spec_a ++ spec_b : \/rc. (a1 -> ... -> aN -> b1 -> ... -> bM -> 'rc) -> 'rc

And the implementation is just function composition:

        sa ++ sb = fun main -> sb (sa main)
val empty : ('m'mt

The empty command-line spec.

val (++) : ('m1'm2t ‑> ('m2'm3t ‑> ('m1'm3t

Command-line spec composition.

val (+>) : ('m1'a ‑> 'm2t ‑> 'a param ‑> ('m1'm2t

Adds a rightmost parameter onto the type of main.

val (+<) : ('m1'm2t ‑> 'a param ‑> ('a ‑> 'm1'm2t

Adds a leftmost parameter onto the type of main.

This function should only be used as a workaround in situations where the order of composition is at odds with the order of anonymous arguments because you're factoring out some common spec.

val step : ('m1 ‑> 'm2) ‑> ('m1'm2t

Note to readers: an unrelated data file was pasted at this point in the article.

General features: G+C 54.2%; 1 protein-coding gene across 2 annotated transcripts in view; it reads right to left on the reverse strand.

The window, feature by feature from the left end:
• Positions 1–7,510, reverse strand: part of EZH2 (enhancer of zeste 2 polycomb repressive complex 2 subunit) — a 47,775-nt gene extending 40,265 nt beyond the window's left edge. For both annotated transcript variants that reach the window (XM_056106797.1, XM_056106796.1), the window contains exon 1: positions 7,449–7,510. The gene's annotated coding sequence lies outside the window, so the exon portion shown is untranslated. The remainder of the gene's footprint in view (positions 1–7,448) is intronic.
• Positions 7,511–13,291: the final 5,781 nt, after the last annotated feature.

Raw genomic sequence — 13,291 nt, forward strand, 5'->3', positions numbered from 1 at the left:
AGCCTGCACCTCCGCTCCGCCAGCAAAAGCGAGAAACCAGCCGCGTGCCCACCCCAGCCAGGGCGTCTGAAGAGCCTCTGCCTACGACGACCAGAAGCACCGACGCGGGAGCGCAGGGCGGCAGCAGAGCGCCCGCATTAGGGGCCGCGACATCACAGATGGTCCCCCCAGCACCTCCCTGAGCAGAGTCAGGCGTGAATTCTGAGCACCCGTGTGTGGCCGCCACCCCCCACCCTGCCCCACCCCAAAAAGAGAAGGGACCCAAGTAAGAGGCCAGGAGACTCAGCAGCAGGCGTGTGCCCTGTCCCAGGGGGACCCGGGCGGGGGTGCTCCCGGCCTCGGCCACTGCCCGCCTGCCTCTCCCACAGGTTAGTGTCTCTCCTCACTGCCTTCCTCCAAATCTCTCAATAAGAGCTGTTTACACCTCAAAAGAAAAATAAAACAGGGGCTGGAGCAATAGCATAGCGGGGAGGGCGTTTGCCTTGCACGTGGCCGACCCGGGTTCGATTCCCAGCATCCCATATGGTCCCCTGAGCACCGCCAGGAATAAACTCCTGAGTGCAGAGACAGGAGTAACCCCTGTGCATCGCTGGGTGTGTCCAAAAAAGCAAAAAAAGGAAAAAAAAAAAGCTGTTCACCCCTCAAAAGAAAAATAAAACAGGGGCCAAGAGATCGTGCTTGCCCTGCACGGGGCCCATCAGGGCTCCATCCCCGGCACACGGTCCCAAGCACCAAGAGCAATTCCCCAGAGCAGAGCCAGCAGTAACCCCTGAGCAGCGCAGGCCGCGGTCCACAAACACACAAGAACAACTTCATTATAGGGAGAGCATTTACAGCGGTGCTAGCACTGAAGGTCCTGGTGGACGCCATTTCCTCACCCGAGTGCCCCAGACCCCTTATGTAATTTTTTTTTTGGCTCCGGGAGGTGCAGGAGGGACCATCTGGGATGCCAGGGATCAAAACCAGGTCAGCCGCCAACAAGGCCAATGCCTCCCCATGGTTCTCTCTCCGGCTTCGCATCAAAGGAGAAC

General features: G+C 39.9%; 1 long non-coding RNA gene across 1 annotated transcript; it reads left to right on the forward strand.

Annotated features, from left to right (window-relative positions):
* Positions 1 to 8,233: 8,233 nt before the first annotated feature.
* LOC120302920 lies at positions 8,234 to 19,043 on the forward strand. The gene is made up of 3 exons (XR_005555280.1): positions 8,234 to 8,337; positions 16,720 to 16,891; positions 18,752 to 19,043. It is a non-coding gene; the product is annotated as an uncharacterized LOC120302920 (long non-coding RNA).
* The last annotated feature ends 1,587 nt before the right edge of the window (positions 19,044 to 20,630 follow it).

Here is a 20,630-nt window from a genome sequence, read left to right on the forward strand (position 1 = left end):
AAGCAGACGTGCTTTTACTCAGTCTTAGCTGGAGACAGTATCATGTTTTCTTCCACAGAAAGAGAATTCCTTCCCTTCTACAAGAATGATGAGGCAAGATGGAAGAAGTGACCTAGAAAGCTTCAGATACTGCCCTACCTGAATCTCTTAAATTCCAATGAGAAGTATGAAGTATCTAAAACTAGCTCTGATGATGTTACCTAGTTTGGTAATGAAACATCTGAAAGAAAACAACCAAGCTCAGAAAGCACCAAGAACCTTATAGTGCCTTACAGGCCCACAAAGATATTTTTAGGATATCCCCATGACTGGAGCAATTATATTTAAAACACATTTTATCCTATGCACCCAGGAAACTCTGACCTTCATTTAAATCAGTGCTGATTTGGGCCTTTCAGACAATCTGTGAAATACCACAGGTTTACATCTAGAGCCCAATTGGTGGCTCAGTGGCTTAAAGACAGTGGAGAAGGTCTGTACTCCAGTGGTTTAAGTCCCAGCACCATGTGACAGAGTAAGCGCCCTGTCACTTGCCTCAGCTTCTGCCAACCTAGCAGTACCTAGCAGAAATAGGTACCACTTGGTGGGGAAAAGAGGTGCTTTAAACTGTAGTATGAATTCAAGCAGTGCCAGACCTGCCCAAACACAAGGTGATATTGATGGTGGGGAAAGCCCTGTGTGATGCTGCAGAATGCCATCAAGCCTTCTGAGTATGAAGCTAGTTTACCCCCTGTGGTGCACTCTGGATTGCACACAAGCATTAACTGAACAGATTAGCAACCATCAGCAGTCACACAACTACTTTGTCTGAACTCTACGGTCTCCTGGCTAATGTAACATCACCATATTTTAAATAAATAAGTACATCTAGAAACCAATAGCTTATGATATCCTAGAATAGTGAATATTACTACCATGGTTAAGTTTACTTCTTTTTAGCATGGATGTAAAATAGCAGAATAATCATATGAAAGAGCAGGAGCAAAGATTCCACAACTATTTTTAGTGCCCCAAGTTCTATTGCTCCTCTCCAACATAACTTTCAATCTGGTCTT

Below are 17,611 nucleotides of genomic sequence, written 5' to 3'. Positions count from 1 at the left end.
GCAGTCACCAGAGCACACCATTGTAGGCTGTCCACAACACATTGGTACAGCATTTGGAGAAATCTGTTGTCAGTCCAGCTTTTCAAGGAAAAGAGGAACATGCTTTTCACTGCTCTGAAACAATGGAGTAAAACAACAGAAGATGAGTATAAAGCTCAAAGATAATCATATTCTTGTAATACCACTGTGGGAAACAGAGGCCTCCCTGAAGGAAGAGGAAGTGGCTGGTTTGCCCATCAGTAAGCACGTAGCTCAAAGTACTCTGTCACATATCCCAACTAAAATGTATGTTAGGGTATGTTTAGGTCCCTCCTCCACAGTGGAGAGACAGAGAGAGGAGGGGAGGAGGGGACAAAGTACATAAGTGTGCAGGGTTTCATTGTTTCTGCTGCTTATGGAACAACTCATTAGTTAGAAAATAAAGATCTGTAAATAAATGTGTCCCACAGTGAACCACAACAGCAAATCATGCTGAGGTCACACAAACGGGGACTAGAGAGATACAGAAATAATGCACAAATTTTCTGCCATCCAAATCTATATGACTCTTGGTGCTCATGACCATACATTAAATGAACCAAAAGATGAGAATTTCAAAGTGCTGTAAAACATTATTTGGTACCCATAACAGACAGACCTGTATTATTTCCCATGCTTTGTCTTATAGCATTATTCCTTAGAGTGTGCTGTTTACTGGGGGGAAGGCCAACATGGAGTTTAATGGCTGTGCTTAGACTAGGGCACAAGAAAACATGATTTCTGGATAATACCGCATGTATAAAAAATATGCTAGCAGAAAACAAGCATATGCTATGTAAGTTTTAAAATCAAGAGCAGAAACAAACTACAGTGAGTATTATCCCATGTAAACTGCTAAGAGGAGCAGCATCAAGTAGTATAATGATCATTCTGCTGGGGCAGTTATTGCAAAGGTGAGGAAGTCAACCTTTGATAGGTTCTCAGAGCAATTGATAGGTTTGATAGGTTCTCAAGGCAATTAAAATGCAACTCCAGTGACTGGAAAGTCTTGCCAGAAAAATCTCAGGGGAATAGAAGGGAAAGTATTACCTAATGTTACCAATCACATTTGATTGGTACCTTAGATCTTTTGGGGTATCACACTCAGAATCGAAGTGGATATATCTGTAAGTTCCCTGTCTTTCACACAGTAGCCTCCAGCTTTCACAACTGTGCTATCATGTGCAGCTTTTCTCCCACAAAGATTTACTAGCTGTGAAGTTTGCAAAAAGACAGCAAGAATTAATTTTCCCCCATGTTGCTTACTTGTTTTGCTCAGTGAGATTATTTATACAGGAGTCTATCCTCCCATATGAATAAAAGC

Combinator for patching up how parameters are obtained or presented.

Here are a couple examples of some of its many uses:

A use of step might look something like:

        step (fun main -> let ... in main x1 ... xN) : (arg1 -> ... -> argN -> 'r, 'r) t

Thus, step allows one to write arbitrary code to decide how to transform a main function. As a simple example:

        step (fun main -> main 13.) : (float -> 'r, 'r) t

This spec is identical to const 13.; it transforms a main function by supplying it with a single float argument, 13.. As another example:

        step (fun m v -> m ~foo:v) : (foo:'foo -> 'r, 'foo -> 'r) t

This spec transforms a main function that requires a labeled argument into a main function that requires the argument unlabeled, making it easily composable with other spec combinators.

val wrap : (run:('m1 ‑> 'r1) ‑> main:'m2 ‑> 'r2) ‑> ('m1'r1t ‑> ('m2'r2t

Combinator for defining a class of commands with common behavior.

Here are two examples of command classes defined using wrap:

module Arg_type : module type of Arg_type with type 'a Arg_type.t = 'a Arg_type.t